The never ending story of customer care – When you just don’t agree

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call_centerOnce again the customer dance with the personnel at the daily ball of arguing, bargaining and haggling trying to get to an agreement once again. The frustration is enormous and the customer and the company representative are miles away from each other almost trying to produce an intergalactic conversation in their own language. A solution seems impossible and the employee feels frustrated of the customer not recognizing great customer care if it is thrown at him. The customer on the other planet it frustrated by the pebbles he is offered and feels that he is treated unfairly.

Why is the conception of customer care so different?
It is all about anticipation. The customers have certain anticipations. They expect to be treated fairly*, they expect to feel special*, they expect to be right*, they expect to get help*, they want to get the problem solved*, they want compensation* and they want to talk to qualified people*.

* No, you do not get to decide what this is, the customer decide what is right, what the company can do to help and what it takes to make them feel special. This is your challenge. If you opt an opinion on what is the correct amount of compensation, if you think that fixing a problem within a day is good, you might be wrong. It might not be what the customer is expecting.

Some of the time I hear customers and my call center employees disagree, and all of a sudden the customer ask to speak with me. Why did they not manage to agree? This is something that I have been wondering about for a long time and this is an ongoing challenge. Well speaking to me won’t always necessary solve the problem either! And no, I am not going to blame the customers.

The problem is created by failed modifications of expectations. So to create the correct expectations we need to be totally honest (almost). Do not promise what cannot be kept. We will have it fixed by tomorrow is very provocative if the problem is solved in two days. If a problem takes five days to fix, tell the customer it takes six days to fix the problem. He might be pissed at the bad news, but on day five he would be happy. Get the happy feeling to arrive at the end. If you promise one day, the happy feeling comes at first, and the angry feeling comes on day two, the insane feeling on day four.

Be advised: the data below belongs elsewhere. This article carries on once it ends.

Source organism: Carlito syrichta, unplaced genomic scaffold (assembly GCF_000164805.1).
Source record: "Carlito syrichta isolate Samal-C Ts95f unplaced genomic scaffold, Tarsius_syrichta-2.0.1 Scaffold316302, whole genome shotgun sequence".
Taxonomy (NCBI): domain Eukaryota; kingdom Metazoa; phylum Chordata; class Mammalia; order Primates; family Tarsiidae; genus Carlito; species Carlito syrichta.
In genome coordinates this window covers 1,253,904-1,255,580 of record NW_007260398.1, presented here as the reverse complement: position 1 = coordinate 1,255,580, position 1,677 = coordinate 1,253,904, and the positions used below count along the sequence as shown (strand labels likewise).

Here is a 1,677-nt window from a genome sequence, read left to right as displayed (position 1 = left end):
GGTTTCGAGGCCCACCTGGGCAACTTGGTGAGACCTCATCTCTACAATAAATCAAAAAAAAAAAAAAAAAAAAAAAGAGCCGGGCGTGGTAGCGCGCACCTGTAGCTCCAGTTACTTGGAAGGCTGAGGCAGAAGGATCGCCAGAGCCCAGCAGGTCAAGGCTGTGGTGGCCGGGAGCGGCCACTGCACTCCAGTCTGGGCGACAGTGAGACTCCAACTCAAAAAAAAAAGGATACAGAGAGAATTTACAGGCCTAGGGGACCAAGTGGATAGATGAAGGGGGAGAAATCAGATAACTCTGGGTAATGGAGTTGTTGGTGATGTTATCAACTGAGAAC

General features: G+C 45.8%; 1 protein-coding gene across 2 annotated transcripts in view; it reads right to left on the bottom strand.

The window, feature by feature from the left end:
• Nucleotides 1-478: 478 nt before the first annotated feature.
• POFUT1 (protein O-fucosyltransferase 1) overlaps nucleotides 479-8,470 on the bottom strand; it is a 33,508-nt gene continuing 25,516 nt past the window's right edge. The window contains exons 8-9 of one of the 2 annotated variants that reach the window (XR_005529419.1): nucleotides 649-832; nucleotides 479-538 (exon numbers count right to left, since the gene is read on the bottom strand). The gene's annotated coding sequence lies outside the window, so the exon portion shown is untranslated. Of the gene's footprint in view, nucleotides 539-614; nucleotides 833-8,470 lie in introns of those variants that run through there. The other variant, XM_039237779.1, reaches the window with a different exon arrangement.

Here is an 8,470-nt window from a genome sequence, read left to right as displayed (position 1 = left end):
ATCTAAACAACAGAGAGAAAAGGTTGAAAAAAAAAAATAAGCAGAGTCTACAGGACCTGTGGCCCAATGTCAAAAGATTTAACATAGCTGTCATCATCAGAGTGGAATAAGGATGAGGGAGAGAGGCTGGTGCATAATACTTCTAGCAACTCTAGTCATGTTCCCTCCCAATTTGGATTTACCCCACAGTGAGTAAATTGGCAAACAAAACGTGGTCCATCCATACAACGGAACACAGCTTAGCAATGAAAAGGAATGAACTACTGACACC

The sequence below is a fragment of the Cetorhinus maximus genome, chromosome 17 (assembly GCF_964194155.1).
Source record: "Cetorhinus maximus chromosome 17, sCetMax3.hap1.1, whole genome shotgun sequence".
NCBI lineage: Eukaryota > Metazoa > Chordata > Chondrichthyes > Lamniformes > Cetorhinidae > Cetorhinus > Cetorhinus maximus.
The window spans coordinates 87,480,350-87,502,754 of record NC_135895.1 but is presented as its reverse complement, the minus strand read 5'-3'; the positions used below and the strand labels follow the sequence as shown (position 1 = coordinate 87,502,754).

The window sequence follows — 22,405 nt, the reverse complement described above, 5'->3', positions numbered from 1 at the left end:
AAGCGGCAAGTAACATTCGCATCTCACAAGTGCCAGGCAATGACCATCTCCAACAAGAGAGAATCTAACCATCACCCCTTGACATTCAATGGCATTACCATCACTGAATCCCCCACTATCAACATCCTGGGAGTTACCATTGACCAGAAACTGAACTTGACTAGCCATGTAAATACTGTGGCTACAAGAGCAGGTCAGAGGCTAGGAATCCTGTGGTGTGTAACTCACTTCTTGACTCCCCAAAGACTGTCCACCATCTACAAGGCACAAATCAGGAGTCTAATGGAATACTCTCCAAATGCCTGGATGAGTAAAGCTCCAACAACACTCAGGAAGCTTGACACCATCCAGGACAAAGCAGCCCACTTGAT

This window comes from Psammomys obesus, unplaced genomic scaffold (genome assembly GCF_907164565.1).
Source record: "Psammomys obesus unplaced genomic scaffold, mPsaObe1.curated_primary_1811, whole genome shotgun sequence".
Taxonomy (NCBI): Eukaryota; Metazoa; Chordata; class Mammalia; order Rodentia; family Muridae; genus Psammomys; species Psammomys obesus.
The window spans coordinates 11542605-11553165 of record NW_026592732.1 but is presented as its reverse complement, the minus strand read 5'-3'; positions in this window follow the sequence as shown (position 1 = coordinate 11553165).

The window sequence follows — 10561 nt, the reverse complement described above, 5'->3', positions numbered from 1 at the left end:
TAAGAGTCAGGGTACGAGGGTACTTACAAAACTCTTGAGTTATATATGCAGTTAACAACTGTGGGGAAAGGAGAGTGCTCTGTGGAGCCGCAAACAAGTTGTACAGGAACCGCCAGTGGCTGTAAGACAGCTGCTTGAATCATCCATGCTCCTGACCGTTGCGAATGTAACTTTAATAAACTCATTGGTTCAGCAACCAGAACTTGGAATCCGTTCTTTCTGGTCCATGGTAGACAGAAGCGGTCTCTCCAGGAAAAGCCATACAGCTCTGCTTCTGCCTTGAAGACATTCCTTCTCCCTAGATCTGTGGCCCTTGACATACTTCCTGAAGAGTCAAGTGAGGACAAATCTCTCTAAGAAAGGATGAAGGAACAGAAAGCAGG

Customers do react negatively if the first message is that it takes long, it’s difficult, and it demands extra effort for the customer and so on. So do disappoint them right up! How long does it take to be served at this restaurant? 20 minutes! – “What?! Are you mad?” and when the food arrives ten minutes later, she will be thrilled feeling special, and amazed. I have dined at a restaurant with two stars in the Michelin Guide ordering a five course meal, eating a seven course meal, as the chef held two special surprises “just for us”. We felt like royalty. I think you know what I mean? Normally this problem takes five days, but I shall see if I can push it forward to three days, if that is ok by you? (The best thing is if you already know that this problem is solved in two days.) It is all about setting the expectations at a level that you can jump.

Avoid NO – NO is a NO NO!

  • No, I am sorry, this won’t be fixed today, it will take four days
  • I am sorry, this will be solved within five days, but if it is ok by you I will spend an extra two minutes to see if I can fix it in four days?
  • No we do not have Coca Cola!
  • We do have Pepsi if that is ok by you?

I bet that you know by these examples why NO is a NO NO!

Have I failed in providing great customer care lately?